Orient midfielder wants to see less mistakes
12:00 31 December 2015
Simon O'Connor Photography
Peterborough United ace looks ahead to Stevenage clash and calls on team mates to be more clinical in both boxes
Jack Payne believes Leyton Orient need to improve defensively if they are to beat Stevenage this weekend in League Two.
The O’s appeared to get some momentum going on Boxing Day as they defeated Portsmouth 3-2 in a thrilling encounter at Brisbane Road.
But that went on Monday as Bristol Rovers were 2-1 winners at the Memorial Stadium to inflict a first loss for the east Londoners since November 15.
Ian Hendon’s side travel to Broadhall Way on Saturday for their first match of 2016 hoping to achieve an away success.
A victory against the Hertfordshire outfit would give Orient a chance of moving back into the top seven.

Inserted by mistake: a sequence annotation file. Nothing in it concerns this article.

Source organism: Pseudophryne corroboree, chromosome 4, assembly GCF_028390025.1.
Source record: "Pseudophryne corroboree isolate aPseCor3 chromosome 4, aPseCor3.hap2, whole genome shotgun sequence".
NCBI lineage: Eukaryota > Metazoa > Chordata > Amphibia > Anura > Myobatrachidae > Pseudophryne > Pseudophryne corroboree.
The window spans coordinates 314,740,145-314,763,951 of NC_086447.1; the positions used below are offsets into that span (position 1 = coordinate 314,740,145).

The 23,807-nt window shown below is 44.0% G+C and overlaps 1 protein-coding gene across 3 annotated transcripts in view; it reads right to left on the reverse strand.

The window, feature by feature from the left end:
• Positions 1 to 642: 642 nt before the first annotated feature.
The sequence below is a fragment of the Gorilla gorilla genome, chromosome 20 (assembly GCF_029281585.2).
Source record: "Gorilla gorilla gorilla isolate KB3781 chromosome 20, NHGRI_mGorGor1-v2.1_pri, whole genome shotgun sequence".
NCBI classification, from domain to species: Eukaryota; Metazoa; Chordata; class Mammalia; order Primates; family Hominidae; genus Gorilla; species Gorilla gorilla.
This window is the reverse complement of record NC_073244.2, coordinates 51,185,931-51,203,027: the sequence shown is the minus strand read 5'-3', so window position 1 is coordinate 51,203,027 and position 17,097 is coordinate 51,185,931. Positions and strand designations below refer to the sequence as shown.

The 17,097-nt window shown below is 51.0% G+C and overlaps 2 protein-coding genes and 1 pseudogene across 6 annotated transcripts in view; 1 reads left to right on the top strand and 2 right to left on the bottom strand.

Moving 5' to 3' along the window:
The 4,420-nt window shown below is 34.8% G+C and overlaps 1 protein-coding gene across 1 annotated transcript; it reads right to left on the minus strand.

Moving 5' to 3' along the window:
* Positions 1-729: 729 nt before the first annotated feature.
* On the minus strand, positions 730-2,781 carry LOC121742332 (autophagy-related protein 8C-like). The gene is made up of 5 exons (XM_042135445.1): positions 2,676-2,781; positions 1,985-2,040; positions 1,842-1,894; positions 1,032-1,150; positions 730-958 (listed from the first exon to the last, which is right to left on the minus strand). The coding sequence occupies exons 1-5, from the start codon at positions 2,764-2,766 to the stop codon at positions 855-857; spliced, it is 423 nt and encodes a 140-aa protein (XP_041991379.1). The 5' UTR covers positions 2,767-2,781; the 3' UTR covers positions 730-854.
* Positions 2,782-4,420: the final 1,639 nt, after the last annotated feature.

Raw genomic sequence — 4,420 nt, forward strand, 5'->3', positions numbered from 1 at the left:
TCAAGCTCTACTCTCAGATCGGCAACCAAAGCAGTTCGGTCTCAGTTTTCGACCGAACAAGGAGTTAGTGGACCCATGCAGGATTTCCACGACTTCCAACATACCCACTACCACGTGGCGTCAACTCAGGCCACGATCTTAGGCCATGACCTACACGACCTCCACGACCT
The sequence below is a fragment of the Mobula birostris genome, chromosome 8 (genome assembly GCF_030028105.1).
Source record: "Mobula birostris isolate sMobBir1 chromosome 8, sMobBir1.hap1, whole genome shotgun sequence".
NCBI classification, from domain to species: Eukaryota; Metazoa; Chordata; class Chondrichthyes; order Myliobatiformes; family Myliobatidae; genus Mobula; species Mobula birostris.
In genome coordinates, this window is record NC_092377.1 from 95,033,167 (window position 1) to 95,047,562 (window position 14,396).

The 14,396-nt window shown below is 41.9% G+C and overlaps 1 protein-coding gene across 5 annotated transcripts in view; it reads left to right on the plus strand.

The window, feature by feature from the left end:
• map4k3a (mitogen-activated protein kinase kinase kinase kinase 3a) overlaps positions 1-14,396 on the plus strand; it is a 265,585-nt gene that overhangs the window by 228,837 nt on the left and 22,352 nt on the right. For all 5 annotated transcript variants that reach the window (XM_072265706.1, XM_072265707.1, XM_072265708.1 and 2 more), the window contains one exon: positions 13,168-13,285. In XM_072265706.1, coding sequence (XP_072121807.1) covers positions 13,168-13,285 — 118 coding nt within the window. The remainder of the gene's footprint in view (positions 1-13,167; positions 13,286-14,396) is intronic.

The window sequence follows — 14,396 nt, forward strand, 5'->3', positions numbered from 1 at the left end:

Stevenage will be keen to respond, however, after they also ended the year with a defeat – at home to Dagenham & Redbridge.
Payne said: “They will want to bounce back and so will we and it will depend on who goes there, takes their chances and keeps it shut at the back.
“I don’t think anybody can put their finger on why we aren’t winning and that is the most frustrating thing.
“You can say it is because of this reason or that reason, but we have just got to find the solution and find it quickly.”
Orient haven’t registered back-to-back victories since August – during that month they beat Stevenage 3-0 at Brisbane Road.
Many critics have suggested it could be down to the formation or the style that the O’s are playing.
But Payne believes the main reason for their lack of consistency is down the individual errors at the back.
While the east Londoners haven’t won too regularly of late, their defeat on Monday was their first since November 15 to show they are at least hard to beat.
“I think changing formation is one thing, but mistakes is the other thing we are doing at the moment,” added Payne.
“That is costing us more than anything else at the moment rather than the formation or the way we are playing, it is mistakes that are costing us.
“If we can cut the mistakes out, we’ll win more games than we lose.”